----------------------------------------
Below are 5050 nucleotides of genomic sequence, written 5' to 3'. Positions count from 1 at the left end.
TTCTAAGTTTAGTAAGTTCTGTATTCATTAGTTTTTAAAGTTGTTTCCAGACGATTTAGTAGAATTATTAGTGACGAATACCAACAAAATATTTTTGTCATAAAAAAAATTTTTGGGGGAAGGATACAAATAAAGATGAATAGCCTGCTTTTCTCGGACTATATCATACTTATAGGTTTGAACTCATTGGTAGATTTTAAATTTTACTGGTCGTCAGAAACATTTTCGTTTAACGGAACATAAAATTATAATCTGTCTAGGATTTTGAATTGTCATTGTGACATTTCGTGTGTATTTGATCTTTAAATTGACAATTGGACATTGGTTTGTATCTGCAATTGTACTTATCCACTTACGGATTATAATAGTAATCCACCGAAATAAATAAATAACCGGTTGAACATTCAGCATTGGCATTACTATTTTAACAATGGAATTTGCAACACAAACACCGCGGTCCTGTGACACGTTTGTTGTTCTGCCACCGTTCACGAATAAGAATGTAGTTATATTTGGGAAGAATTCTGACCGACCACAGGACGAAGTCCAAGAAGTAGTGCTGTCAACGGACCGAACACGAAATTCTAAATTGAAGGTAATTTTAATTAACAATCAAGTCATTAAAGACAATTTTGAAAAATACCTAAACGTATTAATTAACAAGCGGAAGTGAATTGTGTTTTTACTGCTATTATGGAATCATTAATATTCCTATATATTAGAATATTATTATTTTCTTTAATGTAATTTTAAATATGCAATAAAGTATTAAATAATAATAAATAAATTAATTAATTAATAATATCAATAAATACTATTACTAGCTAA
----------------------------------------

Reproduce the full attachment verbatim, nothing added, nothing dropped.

Below are 5050 nucleotides of genomic sequence, written 5' to 3'. Positions count from 1 at the left end.
TTCTAAGTTTAGTAAGTTCTGTATTCATTAGTTTTTAAAGTTGTTTCCAGACGATTTAGTAGAATTATTAGTGACGAATACCAACAAAATATTTTTGTCATAAAAAAAATTTTTGGGGGAAGGATACAAATAAAGATGAATAGCCTGCTTTTCTCGGACTATATCATACTTATAGGTTTGAACTCATTGGTAGATTTTAAATTTTACTGGTCGTCAGAAACATTTTCGTTTAACGGAACATAAAATTATAATCTGTCTAGGATTTTGAATTGTCATTGTGACATTTCGTGTGTATTTGATCTTTAAATTGACAATTGGACATTGGTTTGTATCTGCAATTGTACTTATCCACTTACGGATTATAATAGTAATCCACCGAAATAAATAAATAACCGGTTGAACATTCAGCATTGGCATTACTATTTTAACAATGGAATTTGCAACACAAACACCGCGGTCCTGTGACACGTTTGTTGTTCTGCCACCGTTCACGAATAAGAATGTAGTTATATTTGGGAAGAATTCTGACCGACCACAGGACGAAGTCCAAGAAGTAGTGCTGTCAACGGACCGAACACGAAATTCTAAATTGAAGGTAATTTTAATTAACAATCAAGTCATTAAAGACAATTTTGAAAAATACCTAAACGTATTAATTAACAAGCGGAAGTGAATTGTGTTTTTACTGCTATTATGGAATCATTAATATTCCTATATATTAGAATATTATTATTTTCTTTAATGTAATTTTAAATATGCAATAAAGTATTAAATAATAATAAATAAATTAATTAATTAATAATATCAATAAATACTATTACTAGCTAA